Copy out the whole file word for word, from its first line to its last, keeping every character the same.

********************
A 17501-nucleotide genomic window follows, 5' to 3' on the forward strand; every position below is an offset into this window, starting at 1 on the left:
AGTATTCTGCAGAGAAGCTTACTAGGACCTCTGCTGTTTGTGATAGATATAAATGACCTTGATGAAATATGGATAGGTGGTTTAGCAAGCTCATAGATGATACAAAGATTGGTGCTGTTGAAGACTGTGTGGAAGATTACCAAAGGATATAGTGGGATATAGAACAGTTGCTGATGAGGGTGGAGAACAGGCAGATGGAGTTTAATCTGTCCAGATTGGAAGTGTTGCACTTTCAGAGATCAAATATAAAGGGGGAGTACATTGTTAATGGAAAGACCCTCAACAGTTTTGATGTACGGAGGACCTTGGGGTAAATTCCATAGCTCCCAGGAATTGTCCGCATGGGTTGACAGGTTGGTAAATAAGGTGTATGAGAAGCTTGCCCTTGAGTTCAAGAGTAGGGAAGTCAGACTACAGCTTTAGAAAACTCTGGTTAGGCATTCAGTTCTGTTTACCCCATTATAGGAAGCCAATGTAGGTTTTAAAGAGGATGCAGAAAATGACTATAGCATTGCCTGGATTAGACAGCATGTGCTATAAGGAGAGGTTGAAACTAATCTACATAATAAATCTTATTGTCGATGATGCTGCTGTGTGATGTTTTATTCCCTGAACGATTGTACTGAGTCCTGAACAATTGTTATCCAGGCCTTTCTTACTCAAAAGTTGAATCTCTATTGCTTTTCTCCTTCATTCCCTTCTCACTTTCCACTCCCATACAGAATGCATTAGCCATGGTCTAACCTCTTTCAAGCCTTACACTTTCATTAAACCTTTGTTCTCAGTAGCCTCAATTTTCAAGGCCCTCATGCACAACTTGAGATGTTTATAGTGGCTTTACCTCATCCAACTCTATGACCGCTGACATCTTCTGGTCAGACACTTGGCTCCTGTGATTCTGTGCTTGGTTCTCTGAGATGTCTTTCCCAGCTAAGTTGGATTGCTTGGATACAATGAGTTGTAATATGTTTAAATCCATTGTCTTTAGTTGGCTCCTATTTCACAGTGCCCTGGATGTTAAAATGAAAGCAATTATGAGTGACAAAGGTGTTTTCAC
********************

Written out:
A 17501-nucleotide genomic window follows, 5' to 3' on the forward strand; every position below is an offset into this window, starting at 1 on the left:
AGTATTCTGCAGAGAAGCTTACTAGGACCTCTGCTGTTTGTGATAGATATAAATGACCTTGATGAAATATGGATAGGTGGTTTAGCAAGCTCATAGATGATACAAAGATTGGTGCTGTTGAAGACTGTGTGGAAGATTACCAAAGGATATAGTGGGATATAGAACAGTTGCTGATGAGGGTGGAGAACAGGCAGATGGAGTTTAATCTGTCCAGATTGGAAGTGTTGCACTTTCAGAGATCAAATATAAAGGGGGAGTACATTGTTAATGGAAAGACCCTCAACAGTTTTGATGTACGGAGGACCTTGGGGTAAATTCCATAGCTCCCAGGAATTGTCCGCATGGGTTGACAGGTTGGTAAATAAGGTGTATGAGAAGCTTGCCCTTGAGTTCAAGAGTAGGGAAGTCAGACTACAGCTTTAGAAAACTCTGGTTAGGCATTCAGTTCTGTTTACCCCATTATAGGAAGCCAATGTAGGTTTTAAAGAGGATGCAGAAAATGACTATAGCATTGCCTGGATTAGACAGCATGTGCTATAAGGAGAGGTTGAAACTAATCTACATAATAAATCTTATTGTCGATGATGCTGCTGTGTGATGTTTTATTCCCTGAACGATTGTACTGAGTCCTGAACAATTGTTATCCAGGCCTTTCTTACTCAAAAGTTGAATCTCTATTGCTTTTCTCCTTCATTCCCTTCTCACTTTCCACTCCCATACAGAATGCATTAGCCATGGTCTAACCTCTTTCAAGCCTTACACTTTCATTAAACCTTTGTTCTCAGTAGCCTCAATTTTCAAGGCCCTCATGCACAACTTGAGATGTTTATAGTGGCTTTACCTCATCCAACTCTATGACCGCTGACATCTTCTGGTCAGACACTTGGCTCCTGTGATTCTGTGCTTGGTTCTCTGAGATGTCTTTCCCAGCTAAGTTGGATTGCTTGGATACAATGAGTTGTAATATGTTTAAATCCATTGTCTTTAGTTGGCTCCTATTTCACAGTGCCCTGGATGTTAAAATGAAAGCAATTATGAGTGACAAAGGTGTTTTCAC